The statute of limitations in Missouri for shoplifting is one year for a misdemeanor or three years for a felony. It’s considered a misdemeanor if the value of the item that was stolen is less than $500.

The time period begins when the offense occurs. This means the prosecuting attorney has one year from the date of the alleged shoplifting incident to file charges against a person for a misdemeanor shoplifting charge, or three years for a felony shoplifting charge.

What If the Store Doesn’t Press Criminal Charges?

In some cases, the store manager will not call the police or press criminal charges. Instead, the store will hire an attorney to send the accused shoplifter a “civil demand letter,” demanding that they pay an amount of $100 to $250 to reimburse the store for damages.

Keep in mind that the store can press criminal charges and also sue for civil damages.

Missouri Law Allows Stores to Sue Shoplifters  

It is legal for a store to send a civil demand letter to a shoplifter. Missouri (and every other state in the U.S.) has a law that allows retail stores to sue shoplifters to recover damages resulting from shoplifting.

If a store is successful in its lawsuit and wins a judgment against a shoplifter, the shoplifter can be forced to return the stolen merchandise or pay for the item that was stolen or damaged. This law also allows the store to recover an amount of $100 to $250 to reimburse the store for its expenses, such as the cost of hiring a security guard.

Instead of actually filing a civil lawsuit in court against the shoplifter, most stores usually hire a debt collection law firm to send a civil demand letter to the accused shoplifter and make repeated threatening phone calls.

Don’t Pay the “Civil Demand” for Shoplifting

If you have been accused of shoplifting and you receive a civil demand letter from a law firm demanding money, don’t pay it. Many accused shoplifters pay because they don’t know any better. Stores often engage in this type of behavior even if the item is recovered undamaged and they don’t press criminal charges against the shoplifter.

Stores Almost Never Sue Shoplifters 

If you refuse to pay in response to the civil demand letter, the store can sue you in court, and if they win a judgment against you, they can garnish your wages to force you to pay. But until the store sues you and wins, you don’t owe them anything.

The cost of hiring an attorney to sue a shoplifter far exceeds the amount of loss to the store. Therefore, it is extremely rare that a store will spend the money to hire an attorney to sue a shoplifter. Often, the item that was stolen is worth a very small amount (a $10 pair of sunglasses from Walmart, for example) and the shoplifter has already given the item back to the store, so the store’s damages are minimal.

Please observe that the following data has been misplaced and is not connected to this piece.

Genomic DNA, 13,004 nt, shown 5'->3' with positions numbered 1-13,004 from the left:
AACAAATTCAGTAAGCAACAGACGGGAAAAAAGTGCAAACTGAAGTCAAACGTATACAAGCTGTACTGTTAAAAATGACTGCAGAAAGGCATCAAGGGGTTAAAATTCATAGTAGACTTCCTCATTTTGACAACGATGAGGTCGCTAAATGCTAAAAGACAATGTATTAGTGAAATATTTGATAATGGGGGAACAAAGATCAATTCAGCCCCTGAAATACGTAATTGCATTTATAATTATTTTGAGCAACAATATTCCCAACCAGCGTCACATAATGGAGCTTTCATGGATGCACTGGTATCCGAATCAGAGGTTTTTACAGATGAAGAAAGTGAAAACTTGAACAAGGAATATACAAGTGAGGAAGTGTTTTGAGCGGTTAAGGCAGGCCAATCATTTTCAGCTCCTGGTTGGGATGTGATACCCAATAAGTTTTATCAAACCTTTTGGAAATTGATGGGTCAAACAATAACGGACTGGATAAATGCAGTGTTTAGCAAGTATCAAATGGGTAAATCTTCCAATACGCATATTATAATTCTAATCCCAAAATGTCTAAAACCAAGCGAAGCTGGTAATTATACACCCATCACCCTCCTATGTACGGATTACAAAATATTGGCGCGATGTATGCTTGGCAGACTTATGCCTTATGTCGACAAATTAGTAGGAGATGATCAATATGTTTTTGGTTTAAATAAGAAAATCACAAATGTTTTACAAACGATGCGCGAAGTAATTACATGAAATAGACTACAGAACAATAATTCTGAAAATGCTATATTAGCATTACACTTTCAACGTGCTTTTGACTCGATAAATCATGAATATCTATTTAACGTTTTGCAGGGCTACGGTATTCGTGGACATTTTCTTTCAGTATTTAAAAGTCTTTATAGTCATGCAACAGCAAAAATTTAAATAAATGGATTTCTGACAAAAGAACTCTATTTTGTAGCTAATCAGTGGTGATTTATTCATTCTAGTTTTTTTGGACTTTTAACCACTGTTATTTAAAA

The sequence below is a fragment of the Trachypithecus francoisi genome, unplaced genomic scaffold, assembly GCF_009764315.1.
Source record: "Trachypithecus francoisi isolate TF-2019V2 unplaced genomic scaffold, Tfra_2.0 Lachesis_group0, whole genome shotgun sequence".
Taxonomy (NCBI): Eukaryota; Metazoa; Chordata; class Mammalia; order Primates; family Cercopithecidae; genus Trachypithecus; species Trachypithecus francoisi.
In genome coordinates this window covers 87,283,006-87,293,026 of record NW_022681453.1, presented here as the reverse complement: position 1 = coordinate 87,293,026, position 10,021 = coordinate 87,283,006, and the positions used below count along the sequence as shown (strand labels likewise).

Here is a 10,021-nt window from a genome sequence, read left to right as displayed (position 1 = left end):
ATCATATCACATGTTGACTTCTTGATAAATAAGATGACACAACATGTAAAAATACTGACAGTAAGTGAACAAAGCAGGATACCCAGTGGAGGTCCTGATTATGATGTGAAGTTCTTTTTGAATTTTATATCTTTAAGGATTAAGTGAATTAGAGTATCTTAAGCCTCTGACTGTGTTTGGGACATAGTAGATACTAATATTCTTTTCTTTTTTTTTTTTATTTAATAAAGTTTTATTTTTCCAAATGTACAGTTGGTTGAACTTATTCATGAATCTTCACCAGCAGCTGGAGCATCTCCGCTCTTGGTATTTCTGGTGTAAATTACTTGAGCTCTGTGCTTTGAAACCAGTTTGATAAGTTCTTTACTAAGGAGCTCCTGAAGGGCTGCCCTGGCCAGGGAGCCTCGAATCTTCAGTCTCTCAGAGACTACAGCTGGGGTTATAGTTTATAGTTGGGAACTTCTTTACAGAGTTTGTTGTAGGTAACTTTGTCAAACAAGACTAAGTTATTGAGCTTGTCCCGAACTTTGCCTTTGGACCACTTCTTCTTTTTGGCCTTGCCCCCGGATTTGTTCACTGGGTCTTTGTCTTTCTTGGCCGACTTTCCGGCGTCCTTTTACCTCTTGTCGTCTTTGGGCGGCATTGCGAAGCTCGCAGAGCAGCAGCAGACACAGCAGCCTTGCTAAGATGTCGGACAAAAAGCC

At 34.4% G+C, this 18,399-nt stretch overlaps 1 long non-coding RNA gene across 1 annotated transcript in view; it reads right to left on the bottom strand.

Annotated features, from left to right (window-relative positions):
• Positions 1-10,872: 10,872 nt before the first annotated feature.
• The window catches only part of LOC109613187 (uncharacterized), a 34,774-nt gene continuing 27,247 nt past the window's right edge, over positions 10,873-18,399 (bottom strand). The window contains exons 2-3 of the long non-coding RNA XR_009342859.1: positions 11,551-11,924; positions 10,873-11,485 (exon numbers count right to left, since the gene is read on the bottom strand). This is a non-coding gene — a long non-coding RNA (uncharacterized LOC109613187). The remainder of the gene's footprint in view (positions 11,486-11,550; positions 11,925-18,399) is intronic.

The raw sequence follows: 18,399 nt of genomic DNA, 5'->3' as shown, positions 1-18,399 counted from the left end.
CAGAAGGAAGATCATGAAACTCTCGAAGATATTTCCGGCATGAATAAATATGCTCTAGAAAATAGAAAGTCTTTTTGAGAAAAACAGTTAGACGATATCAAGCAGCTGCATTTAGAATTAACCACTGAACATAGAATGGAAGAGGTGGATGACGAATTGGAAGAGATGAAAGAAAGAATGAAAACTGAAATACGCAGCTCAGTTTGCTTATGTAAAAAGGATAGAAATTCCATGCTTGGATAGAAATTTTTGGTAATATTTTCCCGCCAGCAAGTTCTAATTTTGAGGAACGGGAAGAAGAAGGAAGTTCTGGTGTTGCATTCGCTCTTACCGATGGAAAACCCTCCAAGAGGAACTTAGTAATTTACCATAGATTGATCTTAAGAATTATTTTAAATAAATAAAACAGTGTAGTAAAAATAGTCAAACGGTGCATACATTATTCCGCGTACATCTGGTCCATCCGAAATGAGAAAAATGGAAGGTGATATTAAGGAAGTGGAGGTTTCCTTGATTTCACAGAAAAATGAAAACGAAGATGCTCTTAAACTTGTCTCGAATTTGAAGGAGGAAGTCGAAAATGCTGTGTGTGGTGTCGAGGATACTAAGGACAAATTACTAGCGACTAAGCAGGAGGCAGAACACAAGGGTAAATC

Click on this link to read a recent Wall Street Journal article about how often stores send civil demand letters to shoplifters demanding money but rarely file a lawsuit against a shoplifter.

Paying the “Civil Demand” Has No Effect on the Criminal Case 

As discussed above, a merchant can press criminal charges against you for stealing and also file a civil lawsuit against you to make you reimburse them for their expenses.

Many people pay the civil demand, thinking that this will resolve their case, but it doesn’t. Whether you pay the civil demand or not will have no effect on your criminal case. The judge in the criminal case will not give you a better “deal” because you paid the civil demand, and you will still have to appear in court or hire an attorney to represent you. The amount of the fine that you will have to pay to the court will not be decreased by the amount of the civil demand that you already paid.

Don’t Return to Store After Shoplifting Conviction

After being convicted of shoplifting, the store that you stole from may prohibit you from returning to their store (or any other store in their entire chain of stores) in the future. You can be charged with trespassing if the store’s security guard catches you in any one of their stores after you have been banned from the premises.